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Virginia Home Grown Launches New Season March 30

A graphic shows six headshots of the show's two co-hosts and four regional experts.
Co-hosts Peggy Singlemann and Keith Nevison welcome four regional experts to share their knowledge of gardening this season. (Graphic: Bryant Dameron)

Virginia Home Grown’s new season is right around the corner and we are so excited to highlight the unique richness of the gardens and ecosystems across our Commonwealth once again this year! 

Over the past year, the value of spending time in our yards, gardens and natural environments has become more apparent than ever. It is an exciting time to see the gardening community grow, and we are proud to be a resource for new and experienced gardeners! Virginia Home Grown will broadcast a new episode on the last Tuesday of each month from March through November, with each episode focused on a particular gardening topic. We'll visit home gardens and homesteads, farms, agricultural organizations and more from all across Virginia, give advice and answer your gardening questions! If you'd like to ask a question, you can message us on the Virginia Home Grown Facebook page, or by emailing us at [email protected].

 

A wooly sheep and a black lamb stand by a trough eating hay.
The wool from Wandering Cow Farm is dyed with all natural materials grown in their own gardens. (Photo: Bryant Dameron)

Join us for the premiere episode of season 21 Tuesday, March 30 at 8:00 p.m., broadcasted on VPM PBS and live streamed on Virginia Home Grown’s Facebook page. We're highlighting value-added products from Virginia farmers - Wandering Cow Farm in Hanover County teaches us about raising sheep for wool, and Tonoloway Farm in Highland County shares how they make syrup from black walnut trees.

Meet the team:

Peggy Singlemann welcomes Keith Nevison back as co-host for 2021. This year we are also pleased to introduce a new team of gardeners who will bring us growing tips and answer your gardening questions throughout the season.

A woman stands on a hiking trails with trees and mountains behind her.
(Photo: Peggy Singlemann)

Co-host Peggy Singlemann

Peggy Singlemann has designed, planted and maintained historic and speciality gardens at the 100-acre Maymont estate for more than 30 years. She tends to the estate’s formal Italian Garden, a four-acre Japanese Garden, the Robins Nature Center native plant landscape, numerous annual and perennial borders, and an award-winning arboretum that encompasses Maymont’s 100 acres. As Maymont’s Director of Park Operations and Horticulture, Peggy is responsible for and oversees all phases of ground operations, building maintenance, security, new building habitat construction, and all horticultural aspects of park operations. Peggy graduated from the State University of New York at Cobleskill with a degree in Horticulture, and she is a Certified:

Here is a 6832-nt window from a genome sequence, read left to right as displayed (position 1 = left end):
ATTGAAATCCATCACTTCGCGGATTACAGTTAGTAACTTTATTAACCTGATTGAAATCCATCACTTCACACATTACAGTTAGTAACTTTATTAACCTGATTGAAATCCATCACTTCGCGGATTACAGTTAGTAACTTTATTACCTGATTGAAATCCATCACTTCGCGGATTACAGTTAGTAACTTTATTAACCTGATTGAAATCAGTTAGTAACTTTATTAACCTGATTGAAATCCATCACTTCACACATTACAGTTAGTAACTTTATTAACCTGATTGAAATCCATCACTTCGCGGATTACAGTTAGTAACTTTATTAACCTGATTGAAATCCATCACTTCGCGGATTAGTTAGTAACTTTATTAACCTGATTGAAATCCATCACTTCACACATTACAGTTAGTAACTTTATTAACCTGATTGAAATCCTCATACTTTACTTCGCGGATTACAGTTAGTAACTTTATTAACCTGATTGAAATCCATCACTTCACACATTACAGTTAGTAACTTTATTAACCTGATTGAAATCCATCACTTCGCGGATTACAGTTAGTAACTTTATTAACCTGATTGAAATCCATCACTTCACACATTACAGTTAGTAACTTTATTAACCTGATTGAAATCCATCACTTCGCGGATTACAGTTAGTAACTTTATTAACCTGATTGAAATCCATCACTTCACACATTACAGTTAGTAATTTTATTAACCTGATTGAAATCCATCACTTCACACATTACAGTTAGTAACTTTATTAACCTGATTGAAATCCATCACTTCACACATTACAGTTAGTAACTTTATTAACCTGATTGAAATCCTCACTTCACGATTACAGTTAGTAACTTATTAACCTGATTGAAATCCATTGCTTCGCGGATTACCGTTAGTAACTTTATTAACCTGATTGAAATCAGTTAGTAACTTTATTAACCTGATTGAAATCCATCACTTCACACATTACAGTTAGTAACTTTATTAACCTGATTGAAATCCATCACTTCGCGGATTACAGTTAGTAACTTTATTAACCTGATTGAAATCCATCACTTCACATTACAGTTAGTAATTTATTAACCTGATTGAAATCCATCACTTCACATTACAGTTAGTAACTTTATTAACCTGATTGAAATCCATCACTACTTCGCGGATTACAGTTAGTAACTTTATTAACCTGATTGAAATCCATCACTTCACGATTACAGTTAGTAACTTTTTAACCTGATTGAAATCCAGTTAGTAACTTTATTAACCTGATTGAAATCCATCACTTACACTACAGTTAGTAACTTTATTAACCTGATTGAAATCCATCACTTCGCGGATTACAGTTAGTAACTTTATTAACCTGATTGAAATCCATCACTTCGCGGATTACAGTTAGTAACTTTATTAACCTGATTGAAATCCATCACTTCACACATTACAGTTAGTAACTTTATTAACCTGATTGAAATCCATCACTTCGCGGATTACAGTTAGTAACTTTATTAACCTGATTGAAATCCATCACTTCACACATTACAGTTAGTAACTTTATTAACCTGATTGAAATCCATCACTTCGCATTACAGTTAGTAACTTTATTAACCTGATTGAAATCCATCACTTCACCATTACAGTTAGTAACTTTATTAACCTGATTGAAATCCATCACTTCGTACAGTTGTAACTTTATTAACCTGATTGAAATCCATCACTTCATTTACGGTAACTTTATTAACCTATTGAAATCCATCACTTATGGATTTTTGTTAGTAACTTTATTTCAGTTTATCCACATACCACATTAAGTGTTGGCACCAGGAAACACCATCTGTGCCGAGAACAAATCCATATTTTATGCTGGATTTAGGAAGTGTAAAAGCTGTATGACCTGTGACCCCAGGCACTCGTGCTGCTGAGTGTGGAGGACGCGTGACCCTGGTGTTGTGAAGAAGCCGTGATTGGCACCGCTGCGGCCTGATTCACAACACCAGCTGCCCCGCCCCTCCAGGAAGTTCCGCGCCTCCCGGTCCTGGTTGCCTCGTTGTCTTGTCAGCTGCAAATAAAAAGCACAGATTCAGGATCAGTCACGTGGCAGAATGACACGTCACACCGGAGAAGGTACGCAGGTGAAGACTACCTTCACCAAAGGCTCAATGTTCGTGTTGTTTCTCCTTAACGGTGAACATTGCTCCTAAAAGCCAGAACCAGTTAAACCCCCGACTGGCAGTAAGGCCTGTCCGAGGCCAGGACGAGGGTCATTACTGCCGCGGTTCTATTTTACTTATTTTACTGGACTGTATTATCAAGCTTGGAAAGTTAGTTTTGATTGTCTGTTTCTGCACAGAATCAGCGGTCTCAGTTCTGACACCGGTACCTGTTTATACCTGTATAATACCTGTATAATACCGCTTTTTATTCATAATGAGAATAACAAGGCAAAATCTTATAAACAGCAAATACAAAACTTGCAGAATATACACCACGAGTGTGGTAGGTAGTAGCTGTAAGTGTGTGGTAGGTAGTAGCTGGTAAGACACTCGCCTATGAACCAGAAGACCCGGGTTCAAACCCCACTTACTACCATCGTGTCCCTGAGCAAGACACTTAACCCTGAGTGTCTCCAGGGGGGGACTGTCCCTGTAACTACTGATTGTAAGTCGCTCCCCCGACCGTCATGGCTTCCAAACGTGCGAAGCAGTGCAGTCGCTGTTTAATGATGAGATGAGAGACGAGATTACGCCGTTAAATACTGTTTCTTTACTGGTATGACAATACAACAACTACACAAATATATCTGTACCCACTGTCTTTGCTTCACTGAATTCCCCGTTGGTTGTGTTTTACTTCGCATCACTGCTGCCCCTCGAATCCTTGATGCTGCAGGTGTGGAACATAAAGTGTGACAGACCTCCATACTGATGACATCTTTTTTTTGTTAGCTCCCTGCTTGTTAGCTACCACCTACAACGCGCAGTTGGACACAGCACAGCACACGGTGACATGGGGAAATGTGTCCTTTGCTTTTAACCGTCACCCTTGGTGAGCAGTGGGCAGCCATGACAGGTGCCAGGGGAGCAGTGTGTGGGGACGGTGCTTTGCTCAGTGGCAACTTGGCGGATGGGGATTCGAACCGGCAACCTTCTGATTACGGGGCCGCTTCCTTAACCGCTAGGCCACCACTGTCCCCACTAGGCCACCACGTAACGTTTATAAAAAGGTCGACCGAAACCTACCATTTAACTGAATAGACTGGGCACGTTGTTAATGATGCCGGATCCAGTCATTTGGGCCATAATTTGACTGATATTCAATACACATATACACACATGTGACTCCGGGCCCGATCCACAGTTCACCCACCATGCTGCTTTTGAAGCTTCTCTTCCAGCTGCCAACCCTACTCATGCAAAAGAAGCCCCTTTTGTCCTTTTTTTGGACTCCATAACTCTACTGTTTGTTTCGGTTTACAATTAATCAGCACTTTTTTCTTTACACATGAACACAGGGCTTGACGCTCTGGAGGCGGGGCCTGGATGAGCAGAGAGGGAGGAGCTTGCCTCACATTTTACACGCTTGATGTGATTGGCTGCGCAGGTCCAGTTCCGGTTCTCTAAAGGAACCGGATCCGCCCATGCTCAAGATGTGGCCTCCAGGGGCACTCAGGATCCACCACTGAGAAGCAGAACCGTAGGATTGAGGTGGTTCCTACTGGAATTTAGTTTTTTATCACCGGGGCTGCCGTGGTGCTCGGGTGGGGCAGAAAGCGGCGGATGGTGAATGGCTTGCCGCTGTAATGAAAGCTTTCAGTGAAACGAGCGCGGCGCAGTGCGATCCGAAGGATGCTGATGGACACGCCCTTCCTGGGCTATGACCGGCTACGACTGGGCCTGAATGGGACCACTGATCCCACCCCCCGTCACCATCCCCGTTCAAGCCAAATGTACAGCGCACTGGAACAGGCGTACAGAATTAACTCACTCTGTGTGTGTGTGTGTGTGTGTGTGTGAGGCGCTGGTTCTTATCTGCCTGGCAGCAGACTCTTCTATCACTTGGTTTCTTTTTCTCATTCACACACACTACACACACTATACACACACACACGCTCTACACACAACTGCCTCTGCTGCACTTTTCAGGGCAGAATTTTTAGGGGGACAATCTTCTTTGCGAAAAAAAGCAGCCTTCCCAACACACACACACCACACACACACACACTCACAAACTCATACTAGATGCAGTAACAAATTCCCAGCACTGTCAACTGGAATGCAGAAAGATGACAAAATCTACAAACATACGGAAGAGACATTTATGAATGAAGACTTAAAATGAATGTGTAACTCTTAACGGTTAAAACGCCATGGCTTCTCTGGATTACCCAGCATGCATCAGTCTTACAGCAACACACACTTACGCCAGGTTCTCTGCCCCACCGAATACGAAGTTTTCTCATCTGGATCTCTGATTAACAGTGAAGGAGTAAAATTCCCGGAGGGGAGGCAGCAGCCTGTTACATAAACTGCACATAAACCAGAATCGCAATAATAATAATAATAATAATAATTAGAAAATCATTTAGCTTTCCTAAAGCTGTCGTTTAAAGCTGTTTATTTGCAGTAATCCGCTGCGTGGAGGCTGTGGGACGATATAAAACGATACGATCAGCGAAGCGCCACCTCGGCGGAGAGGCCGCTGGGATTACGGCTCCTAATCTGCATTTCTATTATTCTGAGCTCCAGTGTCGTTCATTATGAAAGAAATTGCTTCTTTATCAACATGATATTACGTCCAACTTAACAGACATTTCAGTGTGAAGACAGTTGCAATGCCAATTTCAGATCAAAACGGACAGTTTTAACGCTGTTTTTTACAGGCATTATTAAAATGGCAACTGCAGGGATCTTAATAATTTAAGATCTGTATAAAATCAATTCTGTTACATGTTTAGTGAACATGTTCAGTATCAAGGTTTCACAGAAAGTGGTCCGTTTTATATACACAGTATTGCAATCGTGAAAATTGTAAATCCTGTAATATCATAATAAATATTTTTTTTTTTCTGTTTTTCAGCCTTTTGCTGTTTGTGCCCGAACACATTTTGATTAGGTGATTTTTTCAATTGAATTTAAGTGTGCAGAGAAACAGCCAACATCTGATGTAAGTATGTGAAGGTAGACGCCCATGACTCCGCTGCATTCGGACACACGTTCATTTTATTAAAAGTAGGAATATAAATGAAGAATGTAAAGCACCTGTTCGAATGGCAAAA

-Horticulturist through the Virginia Nursery and Landscape Association
-Landscape Designer through the Virginia Society of Landscape Designers
-Arborist through the International Society of Arboriculture
-Member of the American Public Garden Association, certified for North American Horticulture

 

A man stands in a field with his arm propped up on a fence post.
(Photo: Keith Nevison)

Co-host Keith Nevison

In 2021, Keith Nevison stepped into the role of Farm and Natural Resource Manager at the Bundoran Farm in Charlottesville, supporting agricultural and land stewardship initiatives for the Bundoran Farm Community Association. Keith most recently served as the Supervisor of gardens and Horticulture at the Hagley Museum in Wilmington, Delaware, the ancestral home property of the du Pont family. For the past 15 years, his work has included historic landscape management, community forestry, organic food production, nursery horticulture, rare plant conservation, invasive species management, and ecological restoration. He earned his M.S. in Public Horticulture from the University of Delaware through the Longwood Gardens Graduate Program, a comprehensive Master’s Fellowship for professionals pursuing leadership roles at public gardens and other green spaces. Keith also earned his B.S. cum laude in Environmental Studies from Portland State University in Oregon. He is currently a certified:

-Master Naturalist
-Arborist through the International Society of Arboriculture
-FFT2 certified wildland firefighter with the National Wildfire Coordinating Group
-Virginia Pesticide Applicator

He lives with his wife Jennifer and 4-year old son Felix on a few acres of woods in Ivy, Virginia, and is proud to call Piedmont Virginia home.


 

A woman stands in front of a tree with the background full of dark green leaves.
(Photo: Allison Hurst)

Regional Expert Allison Hurst